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Odd Wisconsin Archive

Happy Birthday, Gene Shepard!

This weekend marks the birthday of Wisconsin's most famous practical joker, Eugene Shepard (1854-1923).

Shepard began cruising Wisconsin forests for lumber companies as a teenager in 1870. Over the next four decades, he mapped and assessed the market value of vast holdings of forest lands for lumber companies, making and losing more than one fortune. He was equally at home with lumber barons and Ojibwe elders, and spoke both of their languages. His plat books of Oneida, Vilas and other counties were accepted as the official maps, and he is thought to have named more than 200 northern Wisconsin lakes. He was a first-class surveyor, upright businessman, and flawless cartographer who, paradoxically, was also an imaginative liar, a heavy drnker, and a blatant plagiarist.

On Oct. 28, 1893, Shepard wrote an illustrated column for the Rhinelander newspaper describing how he had captured a live hodag. This ferocious beast had terrified novice lumberjacks for years. It supposedly had horns on its head, large bulging eyes, terrible claws, and a line of sharp spikes ran down the ridge of its back. Although it preferred to eat snapping turtles, it was said not to disdain human flesh when sufficiently hungry. Veteran loggers all knew it was a myth, but the general public was more gullible.

In August of 1896, to spark interest in the first Oneida Co. Fair, Shepard agreed to exhibit a live hodag the following week. He and his friend Luke Kearney crafted one from sculpted wood, cowhide, and cattle horns, and displayed it in a darkened stall. Hundreds of people paid to see the famous beast, which was obscured by curtains, moved by hidden strings, and accompanied by frightening noises. Observers were only admitted momentarily, ostensibly for their own safety.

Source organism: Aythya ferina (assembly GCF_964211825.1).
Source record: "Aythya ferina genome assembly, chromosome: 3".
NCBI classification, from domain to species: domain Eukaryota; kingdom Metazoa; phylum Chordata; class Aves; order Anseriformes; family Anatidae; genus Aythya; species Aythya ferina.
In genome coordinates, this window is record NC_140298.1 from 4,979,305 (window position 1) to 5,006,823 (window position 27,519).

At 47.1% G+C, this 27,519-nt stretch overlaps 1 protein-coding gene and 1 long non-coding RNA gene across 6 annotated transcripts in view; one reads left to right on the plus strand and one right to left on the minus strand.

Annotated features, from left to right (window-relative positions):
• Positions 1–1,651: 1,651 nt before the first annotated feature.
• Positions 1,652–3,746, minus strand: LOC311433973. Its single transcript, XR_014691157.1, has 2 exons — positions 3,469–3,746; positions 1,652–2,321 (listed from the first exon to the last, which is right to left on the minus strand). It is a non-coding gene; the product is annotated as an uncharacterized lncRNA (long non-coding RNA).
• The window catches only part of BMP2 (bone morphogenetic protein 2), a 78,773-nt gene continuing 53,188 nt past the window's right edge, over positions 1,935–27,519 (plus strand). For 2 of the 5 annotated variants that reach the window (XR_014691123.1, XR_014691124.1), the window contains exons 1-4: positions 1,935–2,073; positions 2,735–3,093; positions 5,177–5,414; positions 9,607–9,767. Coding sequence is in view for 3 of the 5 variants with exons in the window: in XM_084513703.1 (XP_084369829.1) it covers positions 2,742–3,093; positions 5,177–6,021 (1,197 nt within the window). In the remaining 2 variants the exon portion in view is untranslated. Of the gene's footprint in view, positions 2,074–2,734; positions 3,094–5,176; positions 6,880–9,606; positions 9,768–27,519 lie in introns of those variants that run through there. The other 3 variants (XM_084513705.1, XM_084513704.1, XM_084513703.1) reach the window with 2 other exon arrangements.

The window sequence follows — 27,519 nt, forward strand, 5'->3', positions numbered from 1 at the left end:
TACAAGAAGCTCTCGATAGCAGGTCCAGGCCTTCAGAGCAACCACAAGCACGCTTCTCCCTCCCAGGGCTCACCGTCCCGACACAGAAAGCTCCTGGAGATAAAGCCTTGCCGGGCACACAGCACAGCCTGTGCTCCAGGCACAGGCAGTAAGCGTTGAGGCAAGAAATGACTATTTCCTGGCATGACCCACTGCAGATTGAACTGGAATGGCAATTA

The hoax was entirely successful. The capture and display of a hodag was covered in a lumber trade journal, and spread from there to newspapers as far away as Philadelphia, often being reported as an authentic scientific discovery. Shepard exhibited it at other fairs that fall and at his Rhinelander home, finally admitting it was a hoax sometime before 1900.

That didn't slow the stream of visitors, though. Tourists still wanted to see the hodag -- not because it was a newly discovered animal, but because it had been such a successful hoax.

In later years Shepard opened a resort in Vilas County. He led his guests from the big city into the forest to find "perfumed moss" (which he had scented the previous night from a jar) and enticed anglers onto the lake by making mechanical fish jump in the distance. He also said he invented Paul Bunyan, but given his reputation for tall tales and his frequent blatant disregard of the truth, this claim is not generally accepted.

:: Posted in Odd Lives on March 20, 2008

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